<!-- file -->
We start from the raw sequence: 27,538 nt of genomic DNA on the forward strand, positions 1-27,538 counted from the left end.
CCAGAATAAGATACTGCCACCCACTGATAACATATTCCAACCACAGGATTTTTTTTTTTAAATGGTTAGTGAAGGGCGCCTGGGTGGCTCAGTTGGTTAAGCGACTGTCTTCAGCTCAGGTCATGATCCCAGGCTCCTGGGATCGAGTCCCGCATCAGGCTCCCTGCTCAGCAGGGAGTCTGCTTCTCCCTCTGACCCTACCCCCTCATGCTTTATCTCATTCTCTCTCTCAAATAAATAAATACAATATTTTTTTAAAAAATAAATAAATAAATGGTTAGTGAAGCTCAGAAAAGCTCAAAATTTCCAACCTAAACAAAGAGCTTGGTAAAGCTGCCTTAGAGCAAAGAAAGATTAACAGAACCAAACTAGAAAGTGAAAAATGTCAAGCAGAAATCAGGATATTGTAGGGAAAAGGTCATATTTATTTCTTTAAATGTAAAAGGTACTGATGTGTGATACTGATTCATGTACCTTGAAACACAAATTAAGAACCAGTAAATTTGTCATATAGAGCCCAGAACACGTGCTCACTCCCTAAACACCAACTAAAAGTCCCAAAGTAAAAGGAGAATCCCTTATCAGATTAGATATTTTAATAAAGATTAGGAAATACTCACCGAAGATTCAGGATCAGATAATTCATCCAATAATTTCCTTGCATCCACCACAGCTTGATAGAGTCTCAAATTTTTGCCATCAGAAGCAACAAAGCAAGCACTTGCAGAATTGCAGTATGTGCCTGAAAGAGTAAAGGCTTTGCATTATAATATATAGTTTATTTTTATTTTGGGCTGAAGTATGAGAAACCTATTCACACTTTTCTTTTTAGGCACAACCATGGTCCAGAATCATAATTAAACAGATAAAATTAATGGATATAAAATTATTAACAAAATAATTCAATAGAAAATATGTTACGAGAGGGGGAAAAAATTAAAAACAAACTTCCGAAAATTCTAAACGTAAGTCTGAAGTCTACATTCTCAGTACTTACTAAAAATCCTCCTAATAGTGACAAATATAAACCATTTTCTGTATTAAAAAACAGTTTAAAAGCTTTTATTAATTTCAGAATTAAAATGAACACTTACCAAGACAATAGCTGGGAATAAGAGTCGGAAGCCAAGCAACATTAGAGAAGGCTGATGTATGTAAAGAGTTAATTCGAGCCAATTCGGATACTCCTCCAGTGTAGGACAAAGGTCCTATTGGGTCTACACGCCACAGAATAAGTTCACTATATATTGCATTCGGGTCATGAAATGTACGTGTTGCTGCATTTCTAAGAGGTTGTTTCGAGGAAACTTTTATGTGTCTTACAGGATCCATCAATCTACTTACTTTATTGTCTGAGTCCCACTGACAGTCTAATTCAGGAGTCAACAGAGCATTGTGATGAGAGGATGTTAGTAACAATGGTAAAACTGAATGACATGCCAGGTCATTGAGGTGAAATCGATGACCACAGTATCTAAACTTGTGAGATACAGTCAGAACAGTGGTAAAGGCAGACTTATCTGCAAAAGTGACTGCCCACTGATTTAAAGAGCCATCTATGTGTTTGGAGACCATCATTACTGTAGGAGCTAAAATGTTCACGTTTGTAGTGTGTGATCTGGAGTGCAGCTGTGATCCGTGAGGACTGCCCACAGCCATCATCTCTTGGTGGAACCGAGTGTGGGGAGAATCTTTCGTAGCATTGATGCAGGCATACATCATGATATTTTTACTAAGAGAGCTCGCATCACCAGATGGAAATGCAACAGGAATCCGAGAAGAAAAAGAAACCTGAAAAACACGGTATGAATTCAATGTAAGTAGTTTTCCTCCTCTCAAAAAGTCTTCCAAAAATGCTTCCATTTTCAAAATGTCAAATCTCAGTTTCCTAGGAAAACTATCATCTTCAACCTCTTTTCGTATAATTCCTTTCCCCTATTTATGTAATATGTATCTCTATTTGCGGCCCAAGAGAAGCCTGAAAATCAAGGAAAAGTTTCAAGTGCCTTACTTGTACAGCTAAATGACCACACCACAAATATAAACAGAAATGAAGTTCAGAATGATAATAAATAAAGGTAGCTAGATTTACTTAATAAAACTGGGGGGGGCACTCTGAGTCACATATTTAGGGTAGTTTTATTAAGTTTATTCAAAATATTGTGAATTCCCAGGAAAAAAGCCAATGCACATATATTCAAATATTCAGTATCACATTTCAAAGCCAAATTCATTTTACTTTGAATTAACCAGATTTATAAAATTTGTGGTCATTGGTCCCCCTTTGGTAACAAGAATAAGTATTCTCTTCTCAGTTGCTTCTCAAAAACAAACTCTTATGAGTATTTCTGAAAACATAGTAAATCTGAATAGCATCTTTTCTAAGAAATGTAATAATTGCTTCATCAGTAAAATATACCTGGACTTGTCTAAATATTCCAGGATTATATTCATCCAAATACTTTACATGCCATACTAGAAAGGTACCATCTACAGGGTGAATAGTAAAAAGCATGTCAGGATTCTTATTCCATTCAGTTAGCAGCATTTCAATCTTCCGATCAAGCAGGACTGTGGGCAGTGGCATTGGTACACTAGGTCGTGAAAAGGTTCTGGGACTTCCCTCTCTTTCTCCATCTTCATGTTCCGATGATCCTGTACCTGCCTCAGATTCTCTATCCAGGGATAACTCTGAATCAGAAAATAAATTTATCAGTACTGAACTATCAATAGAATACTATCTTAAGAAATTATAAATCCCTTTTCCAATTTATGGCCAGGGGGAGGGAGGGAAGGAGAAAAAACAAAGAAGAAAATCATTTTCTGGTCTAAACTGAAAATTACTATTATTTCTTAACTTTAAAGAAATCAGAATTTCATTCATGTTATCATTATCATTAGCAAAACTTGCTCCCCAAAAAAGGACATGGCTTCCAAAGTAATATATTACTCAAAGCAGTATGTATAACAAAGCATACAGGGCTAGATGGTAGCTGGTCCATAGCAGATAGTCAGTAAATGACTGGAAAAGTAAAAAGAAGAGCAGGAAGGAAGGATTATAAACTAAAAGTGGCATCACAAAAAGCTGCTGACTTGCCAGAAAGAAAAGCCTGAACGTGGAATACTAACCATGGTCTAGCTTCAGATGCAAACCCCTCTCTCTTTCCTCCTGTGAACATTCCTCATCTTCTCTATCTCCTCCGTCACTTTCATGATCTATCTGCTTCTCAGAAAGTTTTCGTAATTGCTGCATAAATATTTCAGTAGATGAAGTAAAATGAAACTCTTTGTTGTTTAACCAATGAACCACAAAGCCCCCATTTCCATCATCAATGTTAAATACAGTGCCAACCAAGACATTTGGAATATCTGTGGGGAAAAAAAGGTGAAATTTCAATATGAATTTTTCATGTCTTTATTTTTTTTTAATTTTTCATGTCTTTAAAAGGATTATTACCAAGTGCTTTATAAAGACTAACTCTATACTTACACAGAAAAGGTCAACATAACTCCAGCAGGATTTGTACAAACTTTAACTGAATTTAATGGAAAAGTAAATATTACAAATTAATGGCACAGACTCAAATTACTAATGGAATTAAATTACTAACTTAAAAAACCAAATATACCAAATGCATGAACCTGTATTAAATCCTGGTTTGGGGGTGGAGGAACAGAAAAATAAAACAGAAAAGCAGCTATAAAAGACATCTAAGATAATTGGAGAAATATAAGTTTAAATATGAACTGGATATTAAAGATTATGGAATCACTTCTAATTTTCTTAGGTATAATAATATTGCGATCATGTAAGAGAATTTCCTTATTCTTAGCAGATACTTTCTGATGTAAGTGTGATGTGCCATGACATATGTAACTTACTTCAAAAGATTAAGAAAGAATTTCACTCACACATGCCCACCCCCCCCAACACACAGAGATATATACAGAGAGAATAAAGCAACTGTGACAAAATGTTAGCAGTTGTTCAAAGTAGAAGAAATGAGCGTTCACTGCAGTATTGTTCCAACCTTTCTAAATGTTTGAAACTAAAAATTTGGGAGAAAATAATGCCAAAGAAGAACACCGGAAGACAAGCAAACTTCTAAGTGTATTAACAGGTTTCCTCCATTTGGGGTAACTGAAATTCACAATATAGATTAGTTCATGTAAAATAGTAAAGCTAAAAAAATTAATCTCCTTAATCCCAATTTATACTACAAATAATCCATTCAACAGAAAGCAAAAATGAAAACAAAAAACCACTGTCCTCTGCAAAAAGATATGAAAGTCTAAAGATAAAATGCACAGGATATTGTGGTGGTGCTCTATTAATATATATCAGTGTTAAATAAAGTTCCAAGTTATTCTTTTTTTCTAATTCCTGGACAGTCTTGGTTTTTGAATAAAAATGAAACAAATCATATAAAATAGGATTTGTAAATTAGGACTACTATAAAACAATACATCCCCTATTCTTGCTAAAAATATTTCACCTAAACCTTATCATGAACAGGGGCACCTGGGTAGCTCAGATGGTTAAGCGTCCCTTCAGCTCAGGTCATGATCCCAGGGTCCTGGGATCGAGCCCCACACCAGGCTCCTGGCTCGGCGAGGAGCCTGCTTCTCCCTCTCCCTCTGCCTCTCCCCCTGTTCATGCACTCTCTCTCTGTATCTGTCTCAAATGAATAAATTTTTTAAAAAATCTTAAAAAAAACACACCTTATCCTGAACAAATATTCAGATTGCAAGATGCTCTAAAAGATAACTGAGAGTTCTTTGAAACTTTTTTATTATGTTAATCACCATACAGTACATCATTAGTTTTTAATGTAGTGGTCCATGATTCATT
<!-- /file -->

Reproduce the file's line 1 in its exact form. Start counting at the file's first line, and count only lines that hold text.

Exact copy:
We start from the raw sequence: 27,538 nt of genomic DNA on the forward strand, positions 1-27,538 counted from the left end.